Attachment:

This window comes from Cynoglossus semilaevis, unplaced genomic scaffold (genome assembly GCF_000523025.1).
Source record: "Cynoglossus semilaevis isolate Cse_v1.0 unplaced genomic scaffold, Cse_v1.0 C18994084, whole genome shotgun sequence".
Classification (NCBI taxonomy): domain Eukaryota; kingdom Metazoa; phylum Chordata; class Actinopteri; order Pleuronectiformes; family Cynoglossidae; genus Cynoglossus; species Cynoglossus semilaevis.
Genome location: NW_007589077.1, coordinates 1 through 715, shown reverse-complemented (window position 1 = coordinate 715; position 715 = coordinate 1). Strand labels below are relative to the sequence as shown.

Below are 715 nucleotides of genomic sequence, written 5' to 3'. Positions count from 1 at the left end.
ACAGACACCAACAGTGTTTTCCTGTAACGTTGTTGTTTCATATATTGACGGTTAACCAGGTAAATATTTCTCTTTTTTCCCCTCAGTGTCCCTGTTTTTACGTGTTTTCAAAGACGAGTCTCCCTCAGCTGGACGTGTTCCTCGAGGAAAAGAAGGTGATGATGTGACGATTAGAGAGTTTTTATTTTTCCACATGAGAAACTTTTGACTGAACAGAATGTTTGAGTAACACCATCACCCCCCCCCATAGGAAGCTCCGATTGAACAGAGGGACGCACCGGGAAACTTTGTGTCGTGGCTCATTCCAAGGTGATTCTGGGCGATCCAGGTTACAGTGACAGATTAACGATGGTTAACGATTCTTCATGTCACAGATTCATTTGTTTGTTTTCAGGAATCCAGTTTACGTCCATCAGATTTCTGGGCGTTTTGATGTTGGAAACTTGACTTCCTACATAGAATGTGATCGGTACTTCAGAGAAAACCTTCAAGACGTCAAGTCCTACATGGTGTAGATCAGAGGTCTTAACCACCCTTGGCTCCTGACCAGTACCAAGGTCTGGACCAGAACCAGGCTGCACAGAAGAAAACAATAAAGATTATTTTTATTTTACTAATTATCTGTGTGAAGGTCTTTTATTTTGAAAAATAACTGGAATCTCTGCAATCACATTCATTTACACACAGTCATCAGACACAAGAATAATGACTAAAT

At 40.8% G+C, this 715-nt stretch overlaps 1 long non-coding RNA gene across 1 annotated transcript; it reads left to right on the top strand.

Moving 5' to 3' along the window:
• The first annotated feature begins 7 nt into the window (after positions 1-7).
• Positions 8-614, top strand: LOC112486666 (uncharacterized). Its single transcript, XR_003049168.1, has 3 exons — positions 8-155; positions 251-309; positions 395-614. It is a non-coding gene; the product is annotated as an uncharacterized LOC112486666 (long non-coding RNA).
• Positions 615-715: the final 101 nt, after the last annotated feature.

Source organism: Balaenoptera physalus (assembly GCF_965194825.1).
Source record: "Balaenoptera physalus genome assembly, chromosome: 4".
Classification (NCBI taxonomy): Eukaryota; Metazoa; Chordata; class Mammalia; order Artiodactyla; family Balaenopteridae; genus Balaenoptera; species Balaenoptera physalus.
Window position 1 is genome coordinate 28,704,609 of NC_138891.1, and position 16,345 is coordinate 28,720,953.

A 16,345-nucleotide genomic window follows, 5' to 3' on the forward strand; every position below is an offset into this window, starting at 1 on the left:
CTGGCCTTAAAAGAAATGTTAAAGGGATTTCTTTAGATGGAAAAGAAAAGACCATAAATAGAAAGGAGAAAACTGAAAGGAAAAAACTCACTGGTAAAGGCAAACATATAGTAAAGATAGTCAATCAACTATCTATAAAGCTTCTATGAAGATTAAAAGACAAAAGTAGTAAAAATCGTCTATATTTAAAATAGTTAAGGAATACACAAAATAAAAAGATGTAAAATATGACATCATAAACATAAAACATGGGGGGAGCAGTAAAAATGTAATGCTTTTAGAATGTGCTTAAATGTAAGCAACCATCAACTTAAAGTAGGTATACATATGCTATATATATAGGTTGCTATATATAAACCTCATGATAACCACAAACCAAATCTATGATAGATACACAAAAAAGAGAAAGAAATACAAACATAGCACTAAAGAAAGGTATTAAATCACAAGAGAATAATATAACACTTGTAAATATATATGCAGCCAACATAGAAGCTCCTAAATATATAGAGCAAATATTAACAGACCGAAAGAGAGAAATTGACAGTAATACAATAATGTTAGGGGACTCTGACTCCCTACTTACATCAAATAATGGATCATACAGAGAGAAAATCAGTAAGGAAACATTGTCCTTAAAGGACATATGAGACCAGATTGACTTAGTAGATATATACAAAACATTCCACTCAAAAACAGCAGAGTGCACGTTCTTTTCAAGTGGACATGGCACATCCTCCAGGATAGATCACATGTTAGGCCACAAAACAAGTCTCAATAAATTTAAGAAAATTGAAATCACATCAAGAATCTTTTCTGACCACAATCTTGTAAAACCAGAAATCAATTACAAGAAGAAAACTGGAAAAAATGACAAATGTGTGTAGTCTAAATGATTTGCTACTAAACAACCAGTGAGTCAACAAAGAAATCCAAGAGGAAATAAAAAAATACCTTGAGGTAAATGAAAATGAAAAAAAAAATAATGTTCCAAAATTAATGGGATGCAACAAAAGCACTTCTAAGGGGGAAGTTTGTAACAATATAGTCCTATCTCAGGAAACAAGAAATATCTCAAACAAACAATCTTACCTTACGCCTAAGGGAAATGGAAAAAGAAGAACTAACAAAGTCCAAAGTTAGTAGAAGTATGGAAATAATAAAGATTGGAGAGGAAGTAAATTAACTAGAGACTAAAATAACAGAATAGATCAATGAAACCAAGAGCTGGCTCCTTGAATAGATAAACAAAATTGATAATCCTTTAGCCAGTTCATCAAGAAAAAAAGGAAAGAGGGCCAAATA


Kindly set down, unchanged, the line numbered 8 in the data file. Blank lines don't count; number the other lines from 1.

Moving 5' to 3' along the window: